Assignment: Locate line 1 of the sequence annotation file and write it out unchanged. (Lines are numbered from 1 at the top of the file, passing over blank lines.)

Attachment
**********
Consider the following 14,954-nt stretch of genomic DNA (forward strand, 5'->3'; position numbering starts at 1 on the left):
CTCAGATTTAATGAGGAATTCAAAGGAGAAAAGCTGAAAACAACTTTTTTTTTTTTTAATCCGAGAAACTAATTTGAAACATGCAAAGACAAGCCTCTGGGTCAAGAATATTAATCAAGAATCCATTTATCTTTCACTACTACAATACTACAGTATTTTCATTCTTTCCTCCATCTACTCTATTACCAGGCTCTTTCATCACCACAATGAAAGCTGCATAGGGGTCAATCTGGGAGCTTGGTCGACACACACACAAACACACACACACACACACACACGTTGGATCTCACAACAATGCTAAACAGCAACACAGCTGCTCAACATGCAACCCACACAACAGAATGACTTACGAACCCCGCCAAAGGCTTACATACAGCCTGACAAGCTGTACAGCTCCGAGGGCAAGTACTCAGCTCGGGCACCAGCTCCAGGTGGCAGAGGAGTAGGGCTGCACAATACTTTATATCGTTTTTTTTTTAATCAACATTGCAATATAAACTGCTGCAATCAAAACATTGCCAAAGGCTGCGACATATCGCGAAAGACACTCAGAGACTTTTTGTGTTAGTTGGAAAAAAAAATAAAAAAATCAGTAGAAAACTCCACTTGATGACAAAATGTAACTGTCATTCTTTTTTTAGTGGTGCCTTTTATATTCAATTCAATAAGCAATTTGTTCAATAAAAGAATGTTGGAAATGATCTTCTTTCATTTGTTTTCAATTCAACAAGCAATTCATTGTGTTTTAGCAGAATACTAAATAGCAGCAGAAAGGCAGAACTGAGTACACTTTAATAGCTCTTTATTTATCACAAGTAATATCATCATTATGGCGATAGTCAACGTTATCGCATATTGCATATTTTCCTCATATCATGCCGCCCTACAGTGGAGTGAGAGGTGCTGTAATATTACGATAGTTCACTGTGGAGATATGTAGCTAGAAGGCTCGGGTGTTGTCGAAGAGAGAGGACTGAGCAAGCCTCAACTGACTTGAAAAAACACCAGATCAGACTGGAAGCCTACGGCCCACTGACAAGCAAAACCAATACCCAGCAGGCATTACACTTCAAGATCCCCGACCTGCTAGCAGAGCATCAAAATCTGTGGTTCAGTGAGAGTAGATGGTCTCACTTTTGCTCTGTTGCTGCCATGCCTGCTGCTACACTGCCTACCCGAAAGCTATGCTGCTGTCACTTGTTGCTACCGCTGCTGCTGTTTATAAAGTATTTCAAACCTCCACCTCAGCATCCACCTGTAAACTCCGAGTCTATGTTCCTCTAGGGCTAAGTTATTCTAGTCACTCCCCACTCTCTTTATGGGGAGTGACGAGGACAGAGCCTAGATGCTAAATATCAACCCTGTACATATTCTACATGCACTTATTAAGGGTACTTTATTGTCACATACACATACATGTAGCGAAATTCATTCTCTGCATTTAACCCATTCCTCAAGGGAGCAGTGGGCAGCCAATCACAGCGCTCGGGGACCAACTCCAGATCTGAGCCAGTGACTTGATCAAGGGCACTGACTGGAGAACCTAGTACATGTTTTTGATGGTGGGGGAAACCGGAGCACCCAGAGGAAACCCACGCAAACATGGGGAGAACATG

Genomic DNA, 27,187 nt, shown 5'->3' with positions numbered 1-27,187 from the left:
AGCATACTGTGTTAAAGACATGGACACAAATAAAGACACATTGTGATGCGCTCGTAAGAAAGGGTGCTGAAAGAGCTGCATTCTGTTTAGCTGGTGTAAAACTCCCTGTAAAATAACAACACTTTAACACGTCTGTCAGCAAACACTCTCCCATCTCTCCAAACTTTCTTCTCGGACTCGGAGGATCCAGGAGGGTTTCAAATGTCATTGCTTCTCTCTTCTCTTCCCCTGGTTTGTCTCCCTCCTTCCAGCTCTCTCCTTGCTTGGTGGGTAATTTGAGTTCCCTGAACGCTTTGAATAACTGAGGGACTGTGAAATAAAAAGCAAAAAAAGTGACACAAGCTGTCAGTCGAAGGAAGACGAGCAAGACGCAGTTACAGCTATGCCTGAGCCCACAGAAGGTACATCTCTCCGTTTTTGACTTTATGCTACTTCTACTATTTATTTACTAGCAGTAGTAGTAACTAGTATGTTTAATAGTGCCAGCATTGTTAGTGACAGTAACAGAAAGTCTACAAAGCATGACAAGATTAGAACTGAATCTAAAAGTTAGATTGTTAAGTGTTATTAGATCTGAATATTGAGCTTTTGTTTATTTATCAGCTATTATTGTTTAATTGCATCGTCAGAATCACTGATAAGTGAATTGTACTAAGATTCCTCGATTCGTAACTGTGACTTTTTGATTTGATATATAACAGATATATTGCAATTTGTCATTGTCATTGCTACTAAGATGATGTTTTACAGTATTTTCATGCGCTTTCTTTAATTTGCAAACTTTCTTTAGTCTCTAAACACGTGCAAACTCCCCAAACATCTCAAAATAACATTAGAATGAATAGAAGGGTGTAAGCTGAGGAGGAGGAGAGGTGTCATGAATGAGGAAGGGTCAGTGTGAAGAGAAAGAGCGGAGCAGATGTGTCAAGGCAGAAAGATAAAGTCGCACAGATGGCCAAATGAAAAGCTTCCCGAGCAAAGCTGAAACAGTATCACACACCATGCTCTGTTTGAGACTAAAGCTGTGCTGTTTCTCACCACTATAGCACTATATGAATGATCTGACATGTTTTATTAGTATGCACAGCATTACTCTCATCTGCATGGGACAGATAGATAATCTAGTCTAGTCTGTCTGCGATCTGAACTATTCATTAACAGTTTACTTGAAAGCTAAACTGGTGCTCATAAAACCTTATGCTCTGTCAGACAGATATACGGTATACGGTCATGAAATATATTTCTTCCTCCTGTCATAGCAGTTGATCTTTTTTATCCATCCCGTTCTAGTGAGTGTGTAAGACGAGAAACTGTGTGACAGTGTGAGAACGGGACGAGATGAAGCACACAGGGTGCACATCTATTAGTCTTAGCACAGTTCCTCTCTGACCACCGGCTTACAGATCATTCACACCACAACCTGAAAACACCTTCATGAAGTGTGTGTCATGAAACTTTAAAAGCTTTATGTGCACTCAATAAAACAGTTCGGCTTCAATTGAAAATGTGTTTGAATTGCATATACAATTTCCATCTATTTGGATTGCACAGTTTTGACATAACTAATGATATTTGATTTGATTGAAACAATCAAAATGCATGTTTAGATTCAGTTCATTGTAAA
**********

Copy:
Consider the following 14,954-nt stretch of genomic DNA (forward strand, 5'->3'; position numbering starts at 1 on the left):